Plants forming dense to rather open clumps. Rhizomes pachymorph, neck 3--10 cm long. Culms to 8 m, to 6 cm in diam., nodding; internodes to 30 cm, terete, densely blue-grey waxy for first year, becoming yellow-green, longitudinal ridges very prominent, distally densely light brown setose, cavity small, wall very thick; nodes prominent, especially in smaller culms, supra-nodal ridge obscure, sheath scar prominent; branches initially (3)-5-(7), strong. Culm sheaths quickly deciduous, slightly longer than internodes, tough, initially light green or orange-green, distally and marginally purple-tinged, basally very sparsely and distally sparsely brown-setose, apex broad, longitudinal ribs not coloured, margins initially distally densely long-ciliate; auricles small, irregular, with fusion of setae bases, initially green; oral setae erect, wavy, white or pink; ligule to 5 mm, eroded, finely ciliate, glabrous; blade linear, glabrous, reflexed, often purple, quite persistent, margins usually glabrous. Leaves 4--8 per ultimate branch; sheath glabrous, margins glabrous, often distally pink-purple; auricles small, a fusion of setae bases; oral setae few, erect or spreading, stout, light brown or purple-tinged, ca. 4--6 mm; ligule convex, to 2 mm, tomentose; external ligule shortly white-ciliate; blade broadly lanceolate, to 20 × 2.5 cm, fresh mid-green, base cuneate, glabrous, secondary veins 4-5-paired, margins spinescent-serrulate, transverse veins distinct. Synflorescence unknown. Name papyrifera Latin, ‘giving paper’.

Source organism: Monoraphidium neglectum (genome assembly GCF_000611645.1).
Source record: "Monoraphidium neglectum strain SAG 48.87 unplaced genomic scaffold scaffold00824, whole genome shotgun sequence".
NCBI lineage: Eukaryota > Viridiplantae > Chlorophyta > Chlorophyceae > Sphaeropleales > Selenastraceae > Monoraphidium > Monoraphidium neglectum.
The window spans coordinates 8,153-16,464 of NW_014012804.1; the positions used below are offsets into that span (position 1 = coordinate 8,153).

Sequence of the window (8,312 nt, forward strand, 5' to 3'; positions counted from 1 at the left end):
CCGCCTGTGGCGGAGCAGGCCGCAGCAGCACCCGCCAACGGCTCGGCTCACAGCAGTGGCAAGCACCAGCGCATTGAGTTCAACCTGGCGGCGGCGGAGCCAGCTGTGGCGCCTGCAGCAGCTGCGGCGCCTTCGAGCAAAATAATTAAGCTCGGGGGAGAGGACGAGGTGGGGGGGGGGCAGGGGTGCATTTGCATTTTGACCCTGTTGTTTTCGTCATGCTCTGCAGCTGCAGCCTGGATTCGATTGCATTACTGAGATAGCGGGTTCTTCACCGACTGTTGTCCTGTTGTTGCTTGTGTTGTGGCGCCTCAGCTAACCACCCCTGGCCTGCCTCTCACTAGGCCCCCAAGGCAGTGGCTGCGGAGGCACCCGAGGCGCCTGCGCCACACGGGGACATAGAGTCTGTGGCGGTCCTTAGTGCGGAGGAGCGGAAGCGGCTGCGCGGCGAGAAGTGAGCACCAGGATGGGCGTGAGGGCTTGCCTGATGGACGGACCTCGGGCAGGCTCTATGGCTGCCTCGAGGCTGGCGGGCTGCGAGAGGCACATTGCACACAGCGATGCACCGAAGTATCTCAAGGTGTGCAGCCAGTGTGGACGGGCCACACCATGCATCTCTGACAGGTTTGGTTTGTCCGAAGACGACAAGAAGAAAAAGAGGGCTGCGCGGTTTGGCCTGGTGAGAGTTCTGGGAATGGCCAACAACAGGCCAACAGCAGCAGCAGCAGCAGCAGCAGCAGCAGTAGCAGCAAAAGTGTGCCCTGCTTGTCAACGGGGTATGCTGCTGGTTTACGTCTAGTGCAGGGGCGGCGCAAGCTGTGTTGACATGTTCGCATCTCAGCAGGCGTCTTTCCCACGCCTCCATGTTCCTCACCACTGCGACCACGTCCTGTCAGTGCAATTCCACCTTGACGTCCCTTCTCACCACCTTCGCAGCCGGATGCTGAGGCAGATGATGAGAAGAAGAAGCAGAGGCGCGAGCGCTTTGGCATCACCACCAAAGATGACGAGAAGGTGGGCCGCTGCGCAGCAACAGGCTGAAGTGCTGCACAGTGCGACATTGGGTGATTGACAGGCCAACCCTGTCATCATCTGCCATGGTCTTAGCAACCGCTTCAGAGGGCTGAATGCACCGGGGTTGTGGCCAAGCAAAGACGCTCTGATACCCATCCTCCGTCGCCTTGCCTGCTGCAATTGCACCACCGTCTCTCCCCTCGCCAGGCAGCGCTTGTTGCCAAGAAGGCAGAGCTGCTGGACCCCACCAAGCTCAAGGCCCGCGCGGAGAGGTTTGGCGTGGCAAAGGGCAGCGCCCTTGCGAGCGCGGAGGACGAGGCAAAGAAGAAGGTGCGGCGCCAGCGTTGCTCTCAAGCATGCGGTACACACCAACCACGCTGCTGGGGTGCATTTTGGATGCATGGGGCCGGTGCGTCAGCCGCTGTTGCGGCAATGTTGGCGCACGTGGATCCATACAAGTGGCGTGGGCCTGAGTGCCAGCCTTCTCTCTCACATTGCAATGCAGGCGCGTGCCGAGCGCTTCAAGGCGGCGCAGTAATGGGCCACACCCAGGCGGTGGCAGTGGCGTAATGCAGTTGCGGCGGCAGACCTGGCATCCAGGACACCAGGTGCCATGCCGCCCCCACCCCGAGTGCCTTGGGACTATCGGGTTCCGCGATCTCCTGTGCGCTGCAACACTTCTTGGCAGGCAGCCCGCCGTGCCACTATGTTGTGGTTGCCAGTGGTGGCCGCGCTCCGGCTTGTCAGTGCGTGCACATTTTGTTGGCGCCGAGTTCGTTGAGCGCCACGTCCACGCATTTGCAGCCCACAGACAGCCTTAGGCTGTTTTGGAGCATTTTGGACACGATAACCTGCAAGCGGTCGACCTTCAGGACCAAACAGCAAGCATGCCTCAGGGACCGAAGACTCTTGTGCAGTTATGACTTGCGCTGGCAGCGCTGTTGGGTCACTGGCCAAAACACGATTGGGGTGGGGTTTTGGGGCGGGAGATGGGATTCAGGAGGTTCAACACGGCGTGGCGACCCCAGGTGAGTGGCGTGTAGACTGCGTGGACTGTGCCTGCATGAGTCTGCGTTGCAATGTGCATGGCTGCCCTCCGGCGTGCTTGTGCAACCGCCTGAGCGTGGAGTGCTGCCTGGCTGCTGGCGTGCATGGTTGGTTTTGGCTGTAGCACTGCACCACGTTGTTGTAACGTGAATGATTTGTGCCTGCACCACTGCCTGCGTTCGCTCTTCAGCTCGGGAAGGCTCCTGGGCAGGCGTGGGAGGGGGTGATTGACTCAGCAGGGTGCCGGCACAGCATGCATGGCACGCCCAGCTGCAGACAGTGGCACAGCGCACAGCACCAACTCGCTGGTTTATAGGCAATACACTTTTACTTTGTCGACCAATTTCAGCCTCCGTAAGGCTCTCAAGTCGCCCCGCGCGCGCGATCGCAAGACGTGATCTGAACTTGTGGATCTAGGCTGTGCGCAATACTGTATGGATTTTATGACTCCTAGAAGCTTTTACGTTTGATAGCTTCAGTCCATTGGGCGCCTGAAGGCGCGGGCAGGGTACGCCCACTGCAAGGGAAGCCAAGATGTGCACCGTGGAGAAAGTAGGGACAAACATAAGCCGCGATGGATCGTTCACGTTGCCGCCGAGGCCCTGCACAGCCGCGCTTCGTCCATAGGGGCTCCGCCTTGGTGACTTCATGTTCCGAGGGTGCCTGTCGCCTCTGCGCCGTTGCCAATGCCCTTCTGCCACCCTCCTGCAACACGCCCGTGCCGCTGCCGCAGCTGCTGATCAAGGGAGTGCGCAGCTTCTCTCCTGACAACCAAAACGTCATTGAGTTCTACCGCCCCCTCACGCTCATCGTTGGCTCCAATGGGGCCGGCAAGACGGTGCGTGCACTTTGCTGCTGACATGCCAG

Substantial, thick-walled culms with large broad showy foliage leaves. Boundaries between this and similar but smaller bamboos including B. albocerea and B. contracta have not been defined satisfactorily.
In clones such as CS1046, large culms with few branches in the lower part, in combination with quickly deciduous sheaths and dense blue-grey wax, make this one of the most handsome of all moderately hardy bamboos introduced so far, but the foliage is not hardy below about -8°C.
Borinda papyrifera was first introduced into the UK from 3,130m on Zhi Ben Shan in Yunnan Province of China in 1995 (Stapleton 1046, illustrated above), and later to both the UK and US from similar locations in Yunnan. Plants developed in the laboratory and trademarked as ‘Blue Dragon’ are of uncertain origin. Allegedly growing as though lacking apical dominance, with vigorous short-lived shoots and many short branches, ideal for rapid multiplication, but only thriving under perfect environmental conditions. Seed and seedlings from China, Thailand, Germany and France mis-sold as Fargesia papyrifera since 2011, are not this species at all, but Tongpeia arachnoides.